Using community-based participatory research methods to inform the development of medically tailored food kits for Hispanic/Latine adults with hypertension: A qualitative study
The Dietary Approaches to Stop Hypertension (DASH) eating plan is the most effective dietary intervention for cardiovascular disease (CVD), but it excludes the consideration of culture and cost. The Hispanic/Latine population is disproportionately affected by CVD, with risks increasing if persons are accustomed to a Westernized diet. This research aims to understand the cultural dietary practices aligned with a DASH eating plan and the social determinants of health impacting fruit and vegetable (F/V) consumption among immigrant Hispanic/Latine individuals at a community-based clinic in Minnesota. Utilizing community-based participatory research methods, a community survey informed the development of DASH-focused, medically tailored food kits of varying F/V modalities. Qualitative feedback was sought out regarding the kits when presented to 15 individuals during in-depth interview sessions to validate the cultural appropriateness of food kits for clinical use. Box A was the highest rated kit (66.7%) and consisted of fresh F/V. The average F/V consumption per day was 2.6 ± 1.4 servings. The food insecurity questionnaires showed high/marginal (40%), low (53.3%), and very low (6.7%) food security. The barriers to consuming F/V were money, time, and transportation. Understanding cultural dietary practices related to the DASH eating plan is necessary to mitigate CVD risk and provide inclusive medical nutrition therapy for Hispanic/Latine populations.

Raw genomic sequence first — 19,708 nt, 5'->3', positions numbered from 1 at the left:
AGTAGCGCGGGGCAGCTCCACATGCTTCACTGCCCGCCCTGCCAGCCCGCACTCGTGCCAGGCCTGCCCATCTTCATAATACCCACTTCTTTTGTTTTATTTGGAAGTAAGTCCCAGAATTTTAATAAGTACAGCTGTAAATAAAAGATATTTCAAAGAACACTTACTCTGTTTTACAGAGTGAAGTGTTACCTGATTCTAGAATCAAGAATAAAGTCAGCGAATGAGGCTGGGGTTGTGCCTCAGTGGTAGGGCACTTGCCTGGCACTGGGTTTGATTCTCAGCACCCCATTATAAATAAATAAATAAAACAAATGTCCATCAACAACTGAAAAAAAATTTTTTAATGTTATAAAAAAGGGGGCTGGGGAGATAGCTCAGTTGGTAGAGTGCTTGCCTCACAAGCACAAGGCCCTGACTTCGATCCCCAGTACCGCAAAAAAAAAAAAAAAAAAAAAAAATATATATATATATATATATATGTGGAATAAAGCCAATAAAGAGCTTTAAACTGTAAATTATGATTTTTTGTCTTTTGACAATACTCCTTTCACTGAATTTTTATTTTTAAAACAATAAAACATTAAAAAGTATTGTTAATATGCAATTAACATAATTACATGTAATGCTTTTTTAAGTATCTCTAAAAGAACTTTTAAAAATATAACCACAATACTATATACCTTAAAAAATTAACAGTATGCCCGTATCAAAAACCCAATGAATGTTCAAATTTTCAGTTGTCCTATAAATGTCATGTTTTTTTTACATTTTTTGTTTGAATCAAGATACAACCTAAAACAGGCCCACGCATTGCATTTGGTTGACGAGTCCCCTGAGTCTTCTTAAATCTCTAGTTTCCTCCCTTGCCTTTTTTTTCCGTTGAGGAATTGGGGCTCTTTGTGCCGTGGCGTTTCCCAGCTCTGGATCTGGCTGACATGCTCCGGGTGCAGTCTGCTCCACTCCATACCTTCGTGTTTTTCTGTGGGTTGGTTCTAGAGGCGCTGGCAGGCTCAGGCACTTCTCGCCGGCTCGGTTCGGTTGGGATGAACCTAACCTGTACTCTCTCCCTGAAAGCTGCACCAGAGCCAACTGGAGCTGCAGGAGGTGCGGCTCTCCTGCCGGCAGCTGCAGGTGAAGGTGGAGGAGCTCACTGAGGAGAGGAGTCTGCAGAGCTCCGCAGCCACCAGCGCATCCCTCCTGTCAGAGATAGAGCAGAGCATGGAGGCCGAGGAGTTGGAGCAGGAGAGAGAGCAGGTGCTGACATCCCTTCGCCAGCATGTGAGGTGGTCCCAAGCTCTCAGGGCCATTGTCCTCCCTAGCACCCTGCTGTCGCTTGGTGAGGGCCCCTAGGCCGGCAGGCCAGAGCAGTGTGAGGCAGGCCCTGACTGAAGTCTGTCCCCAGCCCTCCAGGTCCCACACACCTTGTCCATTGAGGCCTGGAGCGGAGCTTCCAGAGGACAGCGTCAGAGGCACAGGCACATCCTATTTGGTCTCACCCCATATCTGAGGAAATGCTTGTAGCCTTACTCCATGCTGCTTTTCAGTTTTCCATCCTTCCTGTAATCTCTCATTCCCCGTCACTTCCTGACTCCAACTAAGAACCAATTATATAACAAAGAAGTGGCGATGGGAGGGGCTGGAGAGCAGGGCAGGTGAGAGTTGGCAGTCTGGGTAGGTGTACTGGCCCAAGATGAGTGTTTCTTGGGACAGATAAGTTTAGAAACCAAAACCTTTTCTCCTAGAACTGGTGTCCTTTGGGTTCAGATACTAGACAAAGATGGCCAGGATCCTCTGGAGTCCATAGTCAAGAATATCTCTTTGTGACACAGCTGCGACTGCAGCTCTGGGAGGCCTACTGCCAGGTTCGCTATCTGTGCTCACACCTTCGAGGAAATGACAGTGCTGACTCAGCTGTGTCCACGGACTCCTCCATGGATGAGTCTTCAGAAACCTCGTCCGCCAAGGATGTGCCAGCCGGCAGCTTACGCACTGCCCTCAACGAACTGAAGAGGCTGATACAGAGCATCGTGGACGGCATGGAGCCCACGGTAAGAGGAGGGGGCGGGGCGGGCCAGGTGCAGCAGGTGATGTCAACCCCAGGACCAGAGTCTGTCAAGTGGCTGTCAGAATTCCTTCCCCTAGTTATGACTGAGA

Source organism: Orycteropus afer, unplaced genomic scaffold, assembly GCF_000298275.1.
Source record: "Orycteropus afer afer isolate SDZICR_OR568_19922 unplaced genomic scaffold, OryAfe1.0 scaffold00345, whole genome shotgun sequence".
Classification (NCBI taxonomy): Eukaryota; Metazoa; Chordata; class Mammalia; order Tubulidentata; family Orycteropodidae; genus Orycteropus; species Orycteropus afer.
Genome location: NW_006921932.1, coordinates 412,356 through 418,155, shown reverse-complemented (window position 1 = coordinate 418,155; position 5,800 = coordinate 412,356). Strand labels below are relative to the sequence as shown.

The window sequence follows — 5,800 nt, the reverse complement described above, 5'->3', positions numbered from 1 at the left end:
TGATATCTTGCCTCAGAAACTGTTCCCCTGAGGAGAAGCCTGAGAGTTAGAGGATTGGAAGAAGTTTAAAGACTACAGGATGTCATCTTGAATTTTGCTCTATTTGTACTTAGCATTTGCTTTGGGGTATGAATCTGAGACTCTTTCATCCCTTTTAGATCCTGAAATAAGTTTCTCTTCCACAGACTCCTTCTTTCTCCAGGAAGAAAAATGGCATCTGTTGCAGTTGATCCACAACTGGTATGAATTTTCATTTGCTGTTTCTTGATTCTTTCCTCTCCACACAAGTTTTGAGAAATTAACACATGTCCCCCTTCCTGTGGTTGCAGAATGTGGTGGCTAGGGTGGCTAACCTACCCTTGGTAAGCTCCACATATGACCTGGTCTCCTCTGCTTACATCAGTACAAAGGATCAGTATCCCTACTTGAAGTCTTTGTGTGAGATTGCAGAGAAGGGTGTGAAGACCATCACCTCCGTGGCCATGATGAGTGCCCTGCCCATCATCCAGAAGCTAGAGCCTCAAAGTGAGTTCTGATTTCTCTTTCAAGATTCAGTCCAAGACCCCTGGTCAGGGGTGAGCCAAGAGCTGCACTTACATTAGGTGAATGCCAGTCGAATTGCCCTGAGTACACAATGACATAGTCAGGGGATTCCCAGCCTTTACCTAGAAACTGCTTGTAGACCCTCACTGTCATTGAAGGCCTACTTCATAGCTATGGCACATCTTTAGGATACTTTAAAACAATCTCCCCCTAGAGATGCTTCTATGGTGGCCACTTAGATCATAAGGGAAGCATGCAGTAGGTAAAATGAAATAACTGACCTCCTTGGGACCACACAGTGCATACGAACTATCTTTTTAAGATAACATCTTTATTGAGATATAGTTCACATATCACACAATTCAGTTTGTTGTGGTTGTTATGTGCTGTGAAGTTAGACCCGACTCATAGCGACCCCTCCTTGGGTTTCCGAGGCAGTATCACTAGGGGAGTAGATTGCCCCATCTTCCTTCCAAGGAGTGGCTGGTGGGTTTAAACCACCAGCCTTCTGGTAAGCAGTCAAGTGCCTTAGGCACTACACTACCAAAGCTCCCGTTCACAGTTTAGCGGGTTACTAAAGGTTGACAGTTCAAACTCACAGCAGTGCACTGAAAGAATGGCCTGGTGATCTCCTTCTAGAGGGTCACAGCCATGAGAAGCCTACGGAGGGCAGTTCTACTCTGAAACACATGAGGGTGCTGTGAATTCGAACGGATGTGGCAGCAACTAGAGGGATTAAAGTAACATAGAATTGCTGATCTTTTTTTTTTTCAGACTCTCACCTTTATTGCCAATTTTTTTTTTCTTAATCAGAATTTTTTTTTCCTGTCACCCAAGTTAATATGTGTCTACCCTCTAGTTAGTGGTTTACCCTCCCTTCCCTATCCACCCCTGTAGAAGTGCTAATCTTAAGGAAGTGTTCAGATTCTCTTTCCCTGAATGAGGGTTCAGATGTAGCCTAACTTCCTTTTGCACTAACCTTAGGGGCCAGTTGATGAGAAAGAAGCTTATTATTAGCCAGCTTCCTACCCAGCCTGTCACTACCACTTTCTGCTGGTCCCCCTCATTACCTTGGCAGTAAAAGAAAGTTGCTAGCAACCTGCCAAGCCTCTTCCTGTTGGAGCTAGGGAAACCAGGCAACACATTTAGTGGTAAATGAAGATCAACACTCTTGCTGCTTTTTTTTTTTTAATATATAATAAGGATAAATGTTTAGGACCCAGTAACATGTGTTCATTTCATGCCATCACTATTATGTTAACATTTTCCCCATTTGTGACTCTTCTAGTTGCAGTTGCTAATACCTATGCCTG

Crusan A, Roozen K, Godoy-Henderson C, Zamarripa K, Remache A. Using community-based participatory research methods to inform the development of medically tailored food kits for Hispanic/Latine adults with hypertension: a qualitative study. Nutrients. 2023;15(16). DOI:10.3390/nu15163600. PMID: 37630791